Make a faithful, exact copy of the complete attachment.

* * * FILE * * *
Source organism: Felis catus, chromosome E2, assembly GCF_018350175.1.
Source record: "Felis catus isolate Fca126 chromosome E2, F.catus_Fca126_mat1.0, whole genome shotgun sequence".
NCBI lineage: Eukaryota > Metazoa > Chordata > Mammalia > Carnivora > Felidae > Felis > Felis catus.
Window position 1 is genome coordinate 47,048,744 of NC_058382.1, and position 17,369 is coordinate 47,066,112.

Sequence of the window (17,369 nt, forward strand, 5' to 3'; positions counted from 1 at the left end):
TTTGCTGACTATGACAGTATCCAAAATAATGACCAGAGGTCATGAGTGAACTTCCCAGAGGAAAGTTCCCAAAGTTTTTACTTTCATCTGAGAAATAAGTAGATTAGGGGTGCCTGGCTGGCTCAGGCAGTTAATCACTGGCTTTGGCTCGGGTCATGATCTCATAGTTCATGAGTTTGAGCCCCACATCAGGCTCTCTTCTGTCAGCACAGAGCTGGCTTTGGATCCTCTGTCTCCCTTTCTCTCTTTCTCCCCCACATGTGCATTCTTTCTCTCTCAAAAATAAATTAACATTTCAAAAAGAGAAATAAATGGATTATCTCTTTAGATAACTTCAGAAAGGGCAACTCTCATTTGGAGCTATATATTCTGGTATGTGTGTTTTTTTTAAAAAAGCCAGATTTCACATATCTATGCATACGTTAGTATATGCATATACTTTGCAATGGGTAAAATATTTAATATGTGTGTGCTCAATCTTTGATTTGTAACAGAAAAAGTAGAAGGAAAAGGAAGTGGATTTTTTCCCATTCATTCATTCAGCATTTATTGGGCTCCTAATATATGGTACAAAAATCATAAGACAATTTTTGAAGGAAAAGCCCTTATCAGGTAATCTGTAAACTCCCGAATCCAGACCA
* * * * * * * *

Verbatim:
Source organism: Felis catus, chromosome E2, assembly GCF_018350175.1.
Source record: "Felis catus isolate Fca126 chromosome E2, F.catus_Fca126_mat1.0, whole genome shotgun sequence".
NCBI lineage: Eukaryota > Metazoa > Chordata > Mammalia > Carnivora > Felidae > Felis > Felis catus.
Window position 1 is genome coordinate 47,048,744 of NC_058382.1, and position 17,369 is coordinate 47,066,112.

Sequence of the window (17,369 nt, forward strand, 5' to 3'; positions counted from 1 at the left end):
TTTGCTGACTATGACAGTATCCAAAATAATGACCAGAGGTCATGAGTGAACTTCCCAGAGGAAAGTTCCCAAAGTTTTTACTTTCATCTGAGAAATAAGTAGATTAGGGGTGCCTGGCTGGCTCAGGCAGTTAATCACTGGCTTTGGCTCGGGTCATGATCTCATAGTTCATGAGTTTGAGCCCCACATCAGGCTCTCTTCTGTCAGCACAGAGCTGGCTTTGGATCCTCTGTCTCCCTTTCTCTCTTTCTCCCCCACATGTGCATTCTTTCTCTCTCAAAAATAAATTAACATTTCAAAAAGAGAAATAAATGGATTATCTCTTTAGATAACTTCAGAAAGGGCAACTCTCATTTGGAGCTATATATTCTGGTATGTGTGTTTTTTTTAAAAAAGCCAGATTTCACATATCTATGCATACGTTAGTATATGCATATACTTTGCAATGGGTAAAATATTTAATATGTGTGTGCTCAATCTTTGATTTGTAACAGAAAAAGTAGAAGGAAAAGGAAGTGGATTTTTTCCCATTCATTCATTCAGCATTTATTGGGCTCCTAATATATGGTACAAAAATCATAAGACAATTTTTGAAGGAAAAGCCCTTATCAGGTAATCTGTAAACTCCCGAATCCAGACCA